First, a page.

Chino Valley, AZ

Bananas are a wonder food. I wait until my supermarket sells them as over-ripe. They are NOT really over-ripe, just the peels start getting some brown spots, and sometimes have a few bruises. Inside, the banana is ripe-just-right. And the store sells them for $.29 lb compared to $1.29 lb. I just bought 50 lbs! Put in the refridgerator to stop ripening. What to do with all these bananas?
There is the usual: banana bread, combine w zuchinni from the garden for banana-zuchinni bread. Can also make pancakes.
But wait! There's more!
2. Peel and cut into 1 inch pieces, spread on cookie sheet and freeze. Load into freezer bags. Put frozen chunks into blender or f-processor, whiz w a little milk and you have ice cream. And it is good! Sweet, no need to add sugar. The banana flavor is very mild when frozen. Add a few strawberries. Can add cocoa to make chocolate.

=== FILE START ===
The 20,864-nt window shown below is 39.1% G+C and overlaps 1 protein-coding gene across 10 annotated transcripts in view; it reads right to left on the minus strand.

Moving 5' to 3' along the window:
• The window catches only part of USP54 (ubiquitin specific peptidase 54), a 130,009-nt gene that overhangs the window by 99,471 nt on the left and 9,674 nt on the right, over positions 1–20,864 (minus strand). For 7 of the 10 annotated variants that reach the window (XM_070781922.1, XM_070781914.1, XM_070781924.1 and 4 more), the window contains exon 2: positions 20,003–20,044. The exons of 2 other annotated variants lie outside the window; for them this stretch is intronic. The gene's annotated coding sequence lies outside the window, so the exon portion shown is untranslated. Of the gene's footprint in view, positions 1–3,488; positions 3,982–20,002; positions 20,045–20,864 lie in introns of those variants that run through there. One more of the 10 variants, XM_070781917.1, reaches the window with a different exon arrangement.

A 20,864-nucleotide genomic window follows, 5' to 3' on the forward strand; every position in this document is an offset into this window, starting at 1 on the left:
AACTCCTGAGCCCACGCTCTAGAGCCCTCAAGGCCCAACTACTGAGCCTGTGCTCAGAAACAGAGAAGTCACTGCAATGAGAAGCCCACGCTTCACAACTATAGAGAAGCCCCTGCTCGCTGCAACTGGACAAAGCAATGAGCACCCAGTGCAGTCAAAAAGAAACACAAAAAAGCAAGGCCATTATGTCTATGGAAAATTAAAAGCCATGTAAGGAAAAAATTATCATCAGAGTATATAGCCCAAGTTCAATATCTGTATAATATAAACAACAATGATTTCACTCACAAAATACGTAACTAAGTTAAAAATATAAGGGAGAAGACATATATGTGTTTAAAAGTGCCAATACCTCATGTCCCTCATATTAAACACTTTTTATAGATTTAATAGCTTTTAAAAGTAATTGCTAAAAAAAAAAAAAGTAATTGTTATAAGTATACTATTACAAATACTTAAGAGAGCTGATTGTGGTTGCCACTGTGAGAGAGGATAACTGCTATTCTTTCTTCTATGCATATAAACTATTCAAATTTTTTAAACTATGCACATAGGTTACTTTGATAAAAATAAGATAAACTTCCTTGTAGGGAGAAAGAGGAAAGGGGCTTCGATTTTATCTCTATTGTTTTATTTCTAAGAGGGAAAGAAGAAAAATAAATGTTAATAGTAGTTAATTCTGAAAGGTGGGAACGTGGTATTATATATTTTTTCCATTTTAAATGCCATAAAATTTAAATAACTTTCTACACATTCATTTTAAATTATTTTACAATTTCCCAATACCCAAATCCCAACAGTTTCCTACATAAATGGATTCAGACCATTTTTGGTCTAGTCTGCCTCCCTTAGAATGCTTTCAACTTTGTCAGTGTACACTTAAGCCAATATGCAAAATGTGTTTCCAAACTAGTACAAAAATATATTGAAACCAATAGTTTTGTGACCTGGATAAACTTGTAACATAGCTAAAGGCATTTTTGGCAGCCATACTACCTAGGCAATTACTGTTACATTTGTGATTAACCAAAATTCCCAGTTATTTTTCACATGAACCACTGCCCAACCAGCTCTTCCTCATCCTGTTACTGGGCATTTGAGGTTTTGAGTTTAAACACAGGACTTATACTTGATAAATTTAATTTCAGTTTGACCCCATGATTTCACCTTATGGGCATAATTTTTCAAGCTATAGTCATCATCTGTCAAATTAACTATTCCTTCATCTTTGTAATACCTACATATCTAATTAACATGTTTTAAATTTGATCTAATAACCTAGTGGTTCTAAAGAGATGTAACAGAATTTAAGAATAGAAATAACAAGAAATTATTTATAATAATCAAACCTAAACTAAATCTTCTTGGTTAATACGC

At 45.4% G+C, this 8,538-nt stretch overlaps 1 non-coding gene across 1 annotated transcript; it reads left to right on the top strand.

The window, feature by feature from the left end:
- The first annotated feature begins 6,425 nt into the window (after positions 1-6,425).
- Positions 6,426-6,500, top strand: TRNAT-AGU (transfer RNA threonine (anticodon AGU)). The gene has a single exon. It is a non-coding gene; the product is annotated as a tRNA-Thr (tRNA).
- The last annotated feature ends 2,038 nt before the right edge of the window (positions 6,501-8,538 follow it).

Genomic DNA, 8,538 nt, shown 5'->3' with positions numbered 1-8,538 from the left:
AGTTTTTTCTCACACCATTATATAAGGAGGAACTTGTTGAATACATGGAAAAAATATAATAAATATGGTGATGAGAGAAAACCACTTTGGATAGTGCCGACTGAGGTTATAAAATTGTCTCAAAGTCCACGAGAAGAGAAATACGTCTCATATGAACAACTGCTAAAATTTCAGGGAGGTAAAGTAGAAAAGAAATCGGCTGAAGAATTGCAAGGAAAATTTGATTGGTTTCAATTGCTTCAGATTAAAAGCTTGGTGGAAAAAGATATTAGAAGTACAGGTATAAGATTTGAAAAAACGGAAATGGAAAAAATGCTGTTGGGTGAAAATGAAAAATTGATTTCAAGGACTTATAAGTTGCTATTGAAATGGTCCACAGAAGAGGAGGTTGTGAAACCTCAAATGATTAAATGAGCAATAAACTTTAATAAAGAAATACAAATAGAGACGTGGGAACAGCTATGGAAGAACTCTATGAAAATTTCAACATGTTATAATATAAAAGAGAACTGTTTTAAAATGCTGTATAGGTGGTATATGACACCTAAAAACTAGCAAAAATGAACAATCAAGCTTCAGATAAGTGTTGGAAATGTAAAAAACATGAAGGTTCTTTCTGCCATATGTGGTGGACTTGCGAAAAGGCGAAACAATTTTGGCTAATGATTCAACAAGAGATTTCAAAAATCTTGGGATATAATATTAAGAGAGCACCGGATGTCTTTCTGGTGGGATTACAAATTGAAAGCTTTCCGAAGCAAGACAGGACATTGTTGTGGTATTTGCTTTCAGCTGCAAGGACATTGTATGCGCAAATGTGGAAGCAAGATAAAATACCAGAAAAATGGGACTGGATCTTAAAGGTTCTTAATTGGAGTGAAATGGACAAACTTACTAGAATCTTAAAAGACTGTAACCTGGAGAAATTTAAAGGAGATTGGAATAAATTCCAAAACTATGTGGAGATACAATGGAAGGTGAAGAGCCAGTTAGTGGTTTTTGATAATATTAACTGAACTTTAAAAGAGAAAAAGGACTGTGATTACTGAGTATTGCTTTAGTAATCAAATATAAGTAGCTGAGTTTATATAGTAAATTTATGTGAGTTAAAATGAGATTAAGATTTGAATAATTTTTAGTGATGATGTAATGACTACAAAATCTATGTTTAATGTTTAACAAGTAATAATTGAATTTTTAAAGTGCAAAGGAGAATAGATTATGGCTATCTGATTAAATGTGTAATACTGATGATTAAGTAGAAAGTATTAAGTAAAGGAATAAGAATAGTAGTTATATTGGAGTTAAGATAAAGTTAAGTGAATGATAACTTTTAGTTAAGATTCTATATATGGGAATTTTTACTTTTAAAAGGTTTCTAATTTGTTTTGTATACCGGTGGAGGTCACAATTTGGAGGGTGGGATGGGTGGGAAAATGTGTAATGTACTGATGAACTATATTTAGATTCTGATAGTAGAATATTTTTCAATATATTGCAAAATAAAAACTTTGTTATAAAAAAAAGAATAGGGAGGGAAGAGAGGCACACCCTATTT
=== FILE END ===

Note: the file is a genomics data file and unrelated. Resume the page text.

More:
3. Banana shakes.... really good.
4. Blend up w some vanilla, add some chocolate chips and make popsicles. Also good.
5. Slice thin, dip in lemon juice, and dehydrate. This concentrates the sweet; it's like candy.
6. Dry peels and crumble up to add/stretch the chicken food.
7. Place a peel on the ground around a plant that needs more potasium.
I'm sure there are more uses, these are the ones I use.

Baker City, OR(Zone 5b)

I freeze them in the peels, thaw them on a plate (they weep), rip open the side and pour the banana into the bowl when making banana bread. They are fine even if the skin is black. Peeling gets buried with my kitchen compost in empty spaces in the vegie garden.

columbia, TN(Zone 7a)

pineapple, vanilla icecream, and frozen banannas, in the blender yummy!!!!!

Northeast, AR(Zone 7a)

They make great appetizers or snacks for parties too. Slice them like quarters, put a toothpick thru each one, place on a cookie sheet and freeze. After they're frozen, roll them in chocolate bark and sprinkle with nuts or candies and refreeze til ready to use. It's like eating an ice cream bar.

Delray Beach, FL(Zone 10a)

I peel my bananas and freeze them in batches of 5 bananas. When we make banana bread, that is the amount we need for a recipe.

Quick dessert: (6 servings)
In a large bow, mash 3 thawed peeled bananas with a potato masher. You want a soupy consistency, very few lumps.